After learning of the Joker's arms deal in Los Angeles for another terrorism plot, Jason begins to stalk the villain as a masked assassin. After successfully capturing Joker (who fails to recognize him), Jason contemplates burning his killer alive after dousing with gasoline. However, Jason realizes that he does not simply want Joker to die, but desires to punish the villain with Batman. Jason spares Joker and decides to wait for the right opportunity. Jason also admits to Talia that he has already deduced that the reason she finances his training is to stall him from killing Batman, but he has no desire to kill his former mentor anymore. Talia then gives Todd the idea to be the Batman that Gotham needs. She also hires the same carpenters who built Jason's casket and had them build a replica of it (the original was destroyed when Jason emerged from it). Todd enters into a pact with Hush and the Riddler. He confirms to Hush that Riddler is correct that Bruce Wayne is Batman. As Hush, Riddler and Jason collaborate, Jason initially confronts Batman at his own gravesite. Jason then switches places with Clayface in order to observe Batman from afar. When Batman expresses no remorse for sparing Joker's life after the second Robin was killed, Todd is further angered and takes up his murderer's original mantle. After she initiated a takeover of Kord Industries for him, Talia gives Jason a flame dagger (a replica of the one Ra's al Ghul often carried) and a red helmet as gifts, and they become his signature weapon and mask.[1][31]

Red Hood[edit]

Jason Todd as Red Hood. Interior art from Batman #638; art by Doug Mahnke.

Shortly after the events of "War Games" and just before "War Crimes", Jason Todd reappears in Gotham City as the Red Hood.[32] He hijacks a shipment of Kryptonite from Black Mask, and in the midst of a battle with Batman, Nightwing and Mr. Freeze, Red Hood gives them the Kryptonite back, and tells them he has gotten what he truly wanted: a "lay of the land". Shortly afterward, Red Hood finds the Joker (driven out of Gotham by Hush) and beats him with a crowbar just as Joker had beaten Jason. Despite the violence of the beating, Jason spares Joker, intending to use him later against Batman.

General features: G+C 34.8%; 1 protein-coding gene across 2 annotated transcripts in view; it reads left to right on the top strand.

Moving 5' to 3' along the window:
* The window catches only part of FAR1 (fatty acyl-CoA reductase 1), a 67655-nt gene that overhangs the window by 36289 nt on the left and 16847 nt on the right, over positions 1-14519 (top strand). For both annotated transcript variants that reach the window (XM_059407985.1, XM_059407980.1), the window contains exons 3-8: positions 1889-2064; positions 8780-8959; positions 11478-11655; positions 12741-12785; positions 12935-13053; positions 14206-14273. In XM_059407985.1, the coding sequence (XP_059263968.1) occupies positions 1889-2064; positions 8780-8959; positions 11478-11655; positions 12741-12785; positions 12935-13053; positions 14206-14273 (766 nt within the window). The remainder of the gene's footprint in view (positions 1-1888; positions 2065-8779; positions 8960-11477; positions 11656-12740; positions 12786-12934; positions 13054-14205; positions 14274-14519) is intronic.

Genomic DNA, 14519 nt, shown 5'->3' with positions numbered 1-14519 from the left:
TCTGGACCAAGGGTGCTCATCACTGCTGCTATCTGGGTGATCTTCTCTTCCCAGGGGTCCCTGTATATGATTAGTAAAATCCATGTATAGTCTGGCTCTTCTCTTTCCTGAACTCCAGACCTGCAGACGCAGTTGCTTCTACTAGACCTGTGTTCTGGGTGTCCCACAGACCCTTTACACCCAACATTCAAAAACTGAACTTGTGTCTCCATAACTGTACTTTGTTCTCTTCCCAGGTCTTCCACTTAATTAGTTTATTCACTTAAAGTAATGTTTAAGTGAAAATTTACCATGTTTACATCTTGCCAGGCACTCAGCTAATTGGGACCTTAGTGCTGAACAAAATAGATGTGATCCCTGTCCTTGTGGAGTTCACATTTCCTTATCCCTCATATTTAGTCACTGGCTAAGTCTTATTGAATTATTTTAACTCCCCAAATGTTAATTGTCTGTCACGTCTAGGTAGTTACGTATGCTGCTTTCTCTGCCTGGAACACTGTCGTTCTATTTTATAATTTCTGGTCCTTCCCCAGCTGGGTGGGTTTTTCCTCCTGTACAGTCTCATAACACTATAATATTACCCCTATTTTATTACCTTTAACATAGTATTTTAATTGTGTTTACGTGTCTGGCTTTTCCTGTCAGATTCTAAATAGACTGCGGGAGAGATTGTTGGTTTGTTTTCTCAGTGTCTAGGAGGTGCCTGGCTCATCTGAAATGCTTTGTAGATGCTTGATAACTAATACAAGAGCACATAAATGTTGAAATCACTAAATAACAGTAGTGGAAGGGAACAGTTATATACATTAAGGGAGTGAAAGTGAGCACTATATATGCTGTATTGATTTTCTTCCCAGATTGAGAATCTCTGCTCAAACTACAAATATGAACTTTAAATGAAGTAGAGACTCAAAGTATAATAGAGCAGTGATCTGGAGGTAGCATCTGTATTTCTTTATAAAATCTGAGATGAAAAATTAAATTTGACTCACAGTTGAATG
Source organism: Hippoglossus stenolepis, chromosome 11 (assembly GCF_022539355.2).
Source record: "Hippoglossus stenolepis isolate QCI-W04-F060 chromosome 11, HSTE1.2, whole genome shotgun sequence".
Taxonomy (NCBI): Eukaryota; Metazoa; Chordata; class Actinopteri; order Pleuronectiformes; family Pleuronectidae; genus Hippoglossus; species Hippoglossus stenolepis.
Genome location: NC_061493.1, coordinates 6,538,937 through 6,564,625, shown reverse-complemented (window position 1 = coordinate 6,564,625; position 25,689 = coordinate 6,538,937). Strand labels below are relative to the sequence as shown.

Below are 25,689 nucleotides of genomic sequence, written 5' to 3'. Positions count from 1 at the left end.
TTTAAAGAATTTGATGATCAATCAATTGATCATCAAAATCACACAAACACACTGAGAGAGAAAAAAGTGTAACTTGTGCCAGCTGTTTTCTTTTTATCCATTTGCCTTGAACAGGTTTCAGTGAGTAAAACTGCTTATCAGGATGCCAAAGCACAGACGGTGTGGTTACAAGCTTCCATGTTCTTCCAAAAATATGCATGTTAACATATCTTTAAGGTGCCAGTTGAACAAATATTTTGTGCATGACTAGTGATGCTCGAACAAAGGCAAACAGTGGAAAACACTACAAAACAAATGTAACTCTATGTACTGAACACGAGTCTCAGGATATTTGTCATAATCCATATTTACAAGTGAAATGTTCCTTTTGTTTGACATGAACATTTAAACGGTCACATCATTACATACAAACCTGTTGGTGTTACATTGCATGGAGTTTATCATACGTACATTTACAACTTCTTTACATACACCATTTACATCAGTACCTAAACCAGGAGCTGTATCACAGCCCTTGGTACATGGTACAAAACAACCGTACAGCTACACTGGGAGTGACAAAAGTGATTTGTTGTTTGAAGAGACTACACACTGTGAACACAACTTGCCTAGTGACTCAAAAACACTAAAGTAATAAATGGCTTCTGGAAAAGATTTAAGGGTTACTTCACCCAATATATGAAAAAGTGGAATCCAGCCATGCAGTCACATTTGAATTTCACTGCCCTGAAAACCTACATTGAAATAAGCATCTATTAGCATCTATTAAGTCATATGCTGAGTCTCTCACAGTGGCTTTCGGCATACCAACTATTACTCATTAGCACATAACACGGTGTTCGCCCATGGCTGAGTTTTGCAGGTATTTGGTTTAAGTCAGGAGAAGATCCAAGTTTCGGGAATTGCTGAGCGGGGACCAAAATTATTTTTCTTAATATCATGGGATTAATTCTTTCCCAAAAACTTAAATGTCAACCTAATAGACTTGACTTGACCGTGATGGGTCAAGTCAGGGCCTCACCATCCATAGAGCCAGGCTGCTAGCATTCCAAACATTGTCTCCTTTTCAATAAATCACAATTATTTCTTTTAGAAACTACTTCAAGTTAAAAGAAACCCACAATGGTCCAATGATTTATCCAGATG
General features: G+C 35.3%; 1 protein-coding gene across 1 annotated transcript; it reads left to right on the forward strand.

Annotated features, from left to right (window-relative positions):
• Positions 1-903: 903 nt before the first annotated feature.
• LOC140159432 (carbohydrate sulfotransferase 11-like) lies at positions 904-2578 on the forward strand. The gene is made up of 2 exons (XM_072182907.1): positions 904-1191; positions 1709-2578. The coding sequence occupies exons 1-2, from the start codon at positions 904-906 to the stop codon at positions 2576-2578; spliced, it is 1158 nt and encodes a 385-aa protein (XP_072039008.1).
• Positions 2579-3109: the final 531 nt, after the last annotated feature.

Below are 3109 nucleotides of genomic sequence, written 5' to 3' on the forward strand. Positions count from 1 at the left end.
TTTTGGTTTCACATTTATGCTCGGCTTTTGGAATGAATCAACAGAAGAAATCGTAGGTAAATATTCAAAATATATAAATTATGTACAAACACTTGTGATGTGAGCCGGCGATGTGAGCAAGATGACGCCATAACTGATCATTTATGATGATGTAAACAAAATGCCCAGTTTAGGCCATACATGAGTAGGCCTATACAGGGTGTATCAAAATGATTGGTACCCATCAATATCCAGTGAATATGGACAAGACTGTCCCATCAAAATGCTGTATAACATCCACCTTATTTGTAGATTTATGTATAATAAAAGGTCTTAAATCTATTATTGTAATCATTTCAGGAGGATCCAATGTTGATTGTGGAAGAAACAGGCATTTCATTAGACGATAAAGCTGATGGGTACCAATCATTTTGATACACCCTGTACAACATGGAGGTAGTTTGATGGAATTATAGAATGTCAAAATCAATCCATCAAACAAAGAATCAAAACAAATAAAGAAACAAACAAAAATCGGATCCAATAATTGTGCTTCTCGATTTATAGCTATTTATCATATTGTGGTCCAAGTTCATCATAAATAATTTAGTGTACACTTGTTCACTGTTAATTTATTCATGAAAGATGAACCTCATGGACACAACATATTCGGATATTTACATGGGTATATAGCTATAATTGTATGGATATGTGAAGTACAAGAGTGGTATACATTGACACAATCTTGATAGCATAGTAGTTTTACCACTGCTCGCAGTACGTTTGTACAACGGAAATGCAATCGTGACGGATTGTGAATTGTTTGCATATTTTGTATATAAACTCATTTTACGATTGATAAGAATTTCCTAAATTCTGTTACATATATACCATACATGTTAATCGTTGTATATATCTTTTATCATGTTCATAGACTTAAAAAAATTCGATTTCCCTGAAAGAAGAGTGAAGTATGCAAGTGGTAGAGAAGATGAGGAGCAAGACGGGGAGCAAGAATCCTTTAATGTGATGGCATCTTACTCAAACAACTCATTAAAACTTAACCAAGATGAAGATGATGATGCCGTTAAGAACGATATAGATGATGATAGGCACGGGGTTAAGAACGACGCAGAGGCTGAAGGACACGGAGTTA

Red Hood assumes control over several gangs in Gotham City and starts a one-man war against Black Mask's criminal empire. Overall, he strives to take over Gotham's gangs, control their activities, and to kill Joker in revenge for his own death. In his new role as Gotham's most powerful crime lord, he repeatedly comes to blows with Batman and several of his allies. A Robin mask is found in the Batmobile, which never belonged to Dick or Tim, but is of the style that Todd wore as Robin, suggesting that he'd been stalking Batman.[33] After their encounter in the cemetery, Batman becomes obsessed with the possibility of resurrection from the dead, and seeks advice from allies such as Superman and Green Arrow, both of whom have died and returned to life. Around this time, Batman discovers that the empty coffin buried at Jason's gravesite is a replica of what he bought. Nevertheless, Batman keeps Jason's Robin costume in its memorial display case in the Batcave; when Alfred Pennyworth asks if he wants the costume removed, Batman sadly replies that the return of Todd "doesn't change anything at all".[34]